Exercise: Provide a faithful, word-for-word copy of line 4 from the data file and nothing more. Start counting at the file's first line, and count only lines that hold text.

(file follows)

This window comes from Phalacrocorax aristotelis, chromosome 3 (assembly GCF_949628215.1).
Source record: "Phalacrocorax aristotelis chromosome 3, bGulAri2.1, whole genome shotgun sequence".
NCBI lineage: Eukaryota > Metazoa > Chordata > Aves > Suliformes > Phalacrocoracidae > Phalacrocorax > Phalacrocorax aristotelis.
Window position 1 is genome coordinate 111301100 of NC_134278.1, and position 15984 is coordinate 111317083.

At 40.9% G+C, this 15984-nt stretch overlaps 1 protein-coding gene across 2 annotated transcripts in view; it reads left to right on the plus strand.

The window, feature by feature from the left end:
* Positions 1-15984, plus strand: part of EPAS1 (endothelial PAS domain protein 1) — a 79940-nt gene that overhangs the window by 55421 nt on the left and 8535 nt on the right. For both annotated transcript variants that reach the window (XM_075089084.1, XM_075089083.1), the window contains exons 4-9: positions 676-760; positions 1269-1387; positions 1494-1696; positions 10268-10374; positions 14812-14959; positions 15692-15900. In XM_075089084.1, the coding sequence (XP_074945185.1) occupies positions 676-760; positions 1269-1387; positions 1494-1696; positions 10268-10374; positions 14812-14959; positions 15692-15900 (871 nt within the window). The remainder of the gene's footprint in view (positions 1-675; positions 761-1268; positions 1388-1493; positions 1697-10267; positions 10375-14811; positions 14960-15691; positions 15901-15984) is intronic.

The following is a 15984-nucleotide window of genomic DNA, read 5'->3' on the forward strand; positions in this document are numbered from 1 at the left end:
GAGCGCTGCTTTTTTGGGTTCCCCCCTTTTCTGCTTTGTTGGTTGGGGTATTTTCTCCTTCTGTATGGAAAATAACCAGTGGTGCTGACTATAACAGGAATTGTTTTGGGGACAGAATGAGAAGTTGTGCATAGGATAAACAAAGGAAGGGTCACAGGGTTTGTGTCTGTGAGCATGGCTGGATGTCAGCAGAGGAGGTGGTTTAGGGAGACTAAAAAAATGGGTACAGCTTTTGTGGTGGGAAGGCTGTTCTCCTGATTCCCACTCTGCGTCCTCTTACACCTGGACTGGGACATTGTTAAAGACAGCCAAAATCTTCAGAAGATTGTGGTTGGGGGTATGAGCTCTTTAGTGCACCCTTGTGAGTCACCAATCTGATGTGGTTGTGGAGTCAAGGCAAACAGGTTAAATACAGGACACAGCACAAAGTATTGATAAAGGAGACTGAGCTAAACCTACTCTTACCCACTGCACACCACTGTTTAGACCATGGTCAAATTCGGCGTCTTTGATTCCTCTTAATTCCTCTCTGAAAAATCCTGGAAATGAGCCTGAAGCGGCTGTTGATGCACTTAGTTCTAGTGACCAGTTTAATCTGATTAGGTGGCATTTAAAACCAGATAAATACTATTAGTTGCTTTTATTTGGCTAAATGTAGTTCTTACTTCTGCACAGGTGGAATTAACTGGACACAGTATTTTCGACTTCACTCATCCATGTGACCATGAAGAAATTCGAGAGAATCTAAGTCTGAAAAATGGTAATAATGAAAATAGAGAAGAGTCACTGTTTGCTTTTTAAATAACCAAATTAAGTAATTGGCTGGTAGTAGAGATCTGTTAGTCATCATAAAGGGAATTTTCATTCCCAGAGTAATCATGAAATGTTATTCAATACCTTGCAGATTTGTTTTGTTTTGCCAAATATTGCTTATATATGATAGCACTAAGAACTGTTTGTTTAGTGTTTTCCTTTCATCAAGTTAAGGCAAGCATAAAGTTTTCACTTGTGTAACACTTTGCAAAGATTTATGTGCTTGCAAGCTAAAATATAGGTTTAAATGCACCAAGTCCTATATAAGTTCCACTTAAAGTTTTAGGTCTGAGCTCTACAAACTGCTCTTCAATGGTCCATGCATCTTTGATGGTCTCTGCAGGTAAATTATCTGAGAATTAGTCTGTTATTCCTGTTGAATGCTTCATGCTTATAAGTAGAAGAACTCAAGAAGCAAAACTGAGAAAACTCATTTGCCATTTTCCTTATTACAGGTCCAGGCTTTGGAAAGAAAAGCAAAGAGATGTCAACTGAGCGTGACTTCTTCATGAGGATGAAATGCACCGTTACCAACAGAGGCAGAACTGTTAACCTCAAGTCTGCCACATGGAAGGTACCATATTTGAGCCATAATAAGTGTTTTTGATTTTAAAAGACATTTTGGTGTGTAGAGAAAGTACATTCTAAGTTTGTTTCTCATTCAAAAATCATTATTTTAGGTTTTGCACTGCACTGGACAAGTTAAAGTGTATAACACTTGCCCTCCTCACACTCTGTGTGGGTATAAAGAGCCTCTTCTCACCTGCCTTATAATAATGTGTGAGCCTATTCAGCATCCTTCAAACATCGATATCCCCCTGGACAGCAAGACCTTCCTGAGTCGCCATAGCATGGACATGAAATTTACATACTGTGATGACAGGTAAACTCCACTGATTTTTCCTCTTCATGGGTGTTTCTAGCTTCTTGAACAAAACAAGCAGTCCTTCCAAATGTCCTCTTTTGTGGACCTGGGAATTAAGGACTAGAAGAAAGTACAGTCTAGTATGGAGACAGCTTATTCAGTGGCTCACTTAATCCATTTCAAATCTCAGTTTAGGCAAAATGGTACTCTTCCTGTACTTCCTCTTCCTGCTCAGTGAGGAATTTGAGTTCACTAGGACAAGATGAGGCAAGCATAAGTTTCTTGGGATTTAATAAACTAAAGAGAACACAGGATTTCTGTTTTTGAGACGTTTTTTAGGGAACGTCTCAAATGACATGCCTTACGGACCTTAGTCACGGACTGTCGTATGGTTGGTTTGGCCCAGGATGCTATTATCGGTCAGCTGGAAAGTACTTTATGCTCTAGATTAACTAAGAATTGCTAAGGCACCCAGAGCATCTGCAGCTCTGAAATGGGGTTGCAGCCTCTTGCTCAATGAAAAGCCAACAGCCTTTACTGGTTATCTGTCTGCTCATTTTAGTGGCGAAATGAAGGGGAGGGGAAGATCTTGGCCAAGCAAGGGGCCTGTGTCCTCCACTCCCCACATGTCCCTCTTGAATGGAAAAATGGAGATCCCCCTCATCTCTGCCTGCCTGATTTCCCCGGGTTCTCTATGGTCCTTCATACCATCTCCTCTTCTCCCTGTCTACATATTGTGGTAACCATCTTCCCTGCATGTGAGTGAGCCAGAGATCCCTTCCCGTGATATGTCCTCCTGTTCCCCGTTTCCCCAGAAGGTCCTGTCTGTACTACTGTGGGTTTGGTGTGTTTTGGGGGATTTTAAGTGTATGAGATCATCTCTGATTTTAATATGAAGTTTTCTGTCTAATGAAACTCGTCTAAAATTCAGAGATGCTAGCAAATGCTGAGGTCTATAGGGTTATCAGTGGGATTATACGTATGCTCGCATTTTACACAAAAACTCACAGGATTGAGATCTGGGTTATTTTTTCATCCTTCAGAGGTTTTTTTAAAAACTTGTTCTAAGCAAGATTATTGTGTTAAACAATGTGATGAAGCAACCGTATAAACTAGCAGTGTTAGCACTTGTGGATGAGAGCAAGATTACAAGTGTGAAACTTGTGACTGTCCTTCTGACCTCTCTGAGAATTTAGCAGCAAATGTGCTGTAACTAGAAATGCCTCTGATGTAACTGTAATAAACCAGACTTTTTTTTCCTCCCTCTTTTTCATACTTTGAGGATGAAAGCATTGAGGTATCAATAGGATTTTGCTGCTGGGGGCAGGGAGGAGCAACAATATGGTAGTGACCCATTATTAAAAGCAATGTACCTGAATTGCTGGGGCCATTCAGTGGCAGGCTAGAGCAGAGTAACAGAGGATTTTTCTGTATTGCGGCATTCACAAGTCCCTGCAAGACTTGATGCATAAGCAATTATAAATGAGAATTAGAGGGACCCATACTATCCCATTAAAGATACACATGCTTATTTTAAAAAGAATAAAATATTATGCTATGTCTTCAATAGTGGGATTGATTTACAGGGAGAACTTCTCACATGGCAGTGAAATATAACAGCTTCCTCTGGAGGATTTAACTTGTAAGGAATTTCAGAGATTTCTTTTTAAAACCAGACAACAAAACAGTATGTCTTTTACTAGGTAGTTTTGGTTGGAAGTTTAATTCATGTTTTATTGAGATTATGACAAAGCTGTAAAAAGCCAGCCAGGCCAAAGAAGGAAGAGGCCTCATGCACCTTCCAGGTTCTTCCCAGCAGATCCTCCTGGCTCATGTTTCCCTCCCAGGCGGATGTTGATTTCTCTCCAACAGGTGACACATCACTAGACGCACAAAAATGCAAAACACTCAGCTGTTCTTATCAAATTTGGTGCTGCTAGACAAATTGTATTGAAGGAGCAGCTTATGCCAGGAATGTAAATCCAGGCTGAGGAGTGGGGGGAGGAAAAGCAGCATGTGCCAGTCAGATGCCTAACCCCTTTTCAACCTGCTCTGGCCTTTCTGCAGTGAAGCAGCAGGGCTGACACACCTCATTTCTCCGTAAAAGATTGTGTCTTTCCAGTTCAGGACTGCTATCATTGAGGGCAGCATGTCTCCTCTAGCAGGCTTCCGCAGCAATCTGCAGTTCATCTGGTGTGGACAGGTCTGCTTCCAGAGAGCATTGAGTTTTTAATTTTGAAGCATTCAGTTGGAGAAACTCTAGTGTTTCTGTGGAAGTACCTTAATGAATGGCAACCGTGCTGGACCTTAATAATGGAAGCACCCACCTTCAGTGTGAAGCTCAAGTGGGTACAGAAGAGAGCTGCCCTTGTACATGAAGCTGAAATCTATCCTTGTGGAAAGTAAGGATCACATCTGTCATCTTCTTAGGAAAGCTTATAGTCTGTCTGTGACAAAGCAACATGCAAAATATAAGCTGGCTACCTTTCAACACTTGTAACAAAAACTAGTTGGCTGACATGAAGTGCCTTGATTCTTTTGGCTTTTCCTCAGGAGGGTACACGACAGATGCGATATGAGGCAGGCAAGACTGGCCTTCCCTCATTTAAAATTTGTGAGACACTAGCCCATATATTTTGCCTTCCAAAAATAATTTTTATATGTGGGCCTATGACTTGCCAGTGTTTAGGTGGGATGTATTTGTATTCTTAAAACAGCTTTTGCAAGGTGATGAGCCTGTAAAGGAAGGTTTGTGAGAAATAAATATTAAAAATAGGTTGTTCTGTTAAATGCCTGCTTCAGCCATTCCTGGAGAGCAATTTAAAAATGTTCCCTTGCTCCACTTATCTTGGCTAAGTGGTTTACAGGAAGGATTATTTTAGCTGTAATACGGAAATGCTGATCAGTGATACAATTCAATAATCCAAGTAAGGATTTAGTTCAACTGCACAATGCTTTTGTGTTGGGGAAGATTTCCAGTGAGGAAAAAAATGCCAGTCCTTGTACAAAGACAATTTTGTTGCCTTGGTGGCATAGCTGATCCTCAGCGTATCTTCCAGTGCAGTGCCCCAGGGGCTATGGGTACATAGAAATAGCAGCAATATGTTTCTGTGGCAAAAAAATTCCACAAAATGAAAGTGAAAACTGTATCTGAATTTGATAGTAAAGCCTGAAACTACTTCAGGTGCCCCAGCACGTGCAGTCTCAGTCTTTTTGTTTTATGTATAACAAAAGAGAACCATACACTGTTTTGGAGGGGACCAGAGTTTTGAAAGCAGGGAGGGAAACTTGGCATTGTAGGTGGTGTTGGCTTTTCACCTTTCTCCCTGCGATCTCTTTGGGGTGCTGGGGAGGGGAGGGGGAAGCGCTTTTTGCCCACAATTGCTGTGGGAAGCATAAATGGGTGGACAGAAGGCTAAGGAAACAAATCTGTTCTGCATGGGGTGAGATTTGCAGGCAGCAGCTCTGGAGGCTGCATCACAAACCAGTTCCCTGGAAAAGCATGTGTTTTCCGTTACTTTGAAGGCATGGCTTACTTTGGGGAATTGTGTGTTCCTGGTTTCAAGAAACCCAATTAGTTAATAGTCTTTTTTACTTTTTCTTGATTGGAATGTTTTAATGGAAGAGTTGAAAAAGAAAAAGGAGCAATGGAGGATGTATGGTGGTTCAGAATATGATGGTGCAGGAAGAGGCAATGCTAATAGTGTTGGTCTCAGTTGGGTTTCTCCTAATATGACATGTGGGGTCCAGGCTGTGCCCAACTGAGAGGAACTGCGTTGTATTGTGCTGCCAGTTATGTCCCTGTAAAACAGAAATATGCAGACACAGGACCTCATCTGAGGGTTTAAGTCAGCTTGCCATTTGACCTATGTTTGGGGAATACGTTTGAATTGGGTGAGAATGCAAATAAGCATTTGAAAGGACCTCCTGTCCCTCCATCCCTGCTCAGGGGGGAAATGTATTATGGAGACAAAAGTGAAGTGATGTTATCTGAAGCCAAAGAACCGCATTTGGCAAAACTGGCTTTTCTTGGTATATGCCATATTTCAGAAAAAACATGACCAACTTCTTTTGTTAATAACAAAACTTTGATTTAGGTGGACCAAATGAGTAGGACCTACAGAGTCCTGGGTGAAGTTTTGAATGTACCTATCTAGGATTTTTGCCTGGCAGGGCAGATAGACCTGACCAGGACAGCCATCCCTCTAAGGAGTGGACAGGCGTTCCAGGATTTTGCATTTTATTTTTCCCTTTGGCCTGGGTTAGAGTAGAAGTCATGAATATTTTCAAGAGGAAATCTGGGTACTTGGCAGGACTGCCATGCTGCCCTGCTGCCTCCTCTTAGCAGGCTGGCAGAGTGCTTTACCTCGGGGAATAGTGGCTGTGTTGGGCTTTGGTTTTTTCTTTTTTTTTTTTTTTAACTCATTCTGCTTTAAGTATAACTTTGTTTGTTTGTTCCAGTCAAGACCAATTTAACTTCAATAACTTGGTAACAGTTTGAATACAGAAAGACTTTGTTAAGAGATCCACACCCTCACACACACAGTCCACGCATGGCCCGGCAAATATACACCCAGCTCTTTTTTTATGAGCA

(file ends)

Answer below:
Window position 1 is genome coordinate 111301100 of NC_134278.1, and position 15984 is coordinate 111317083.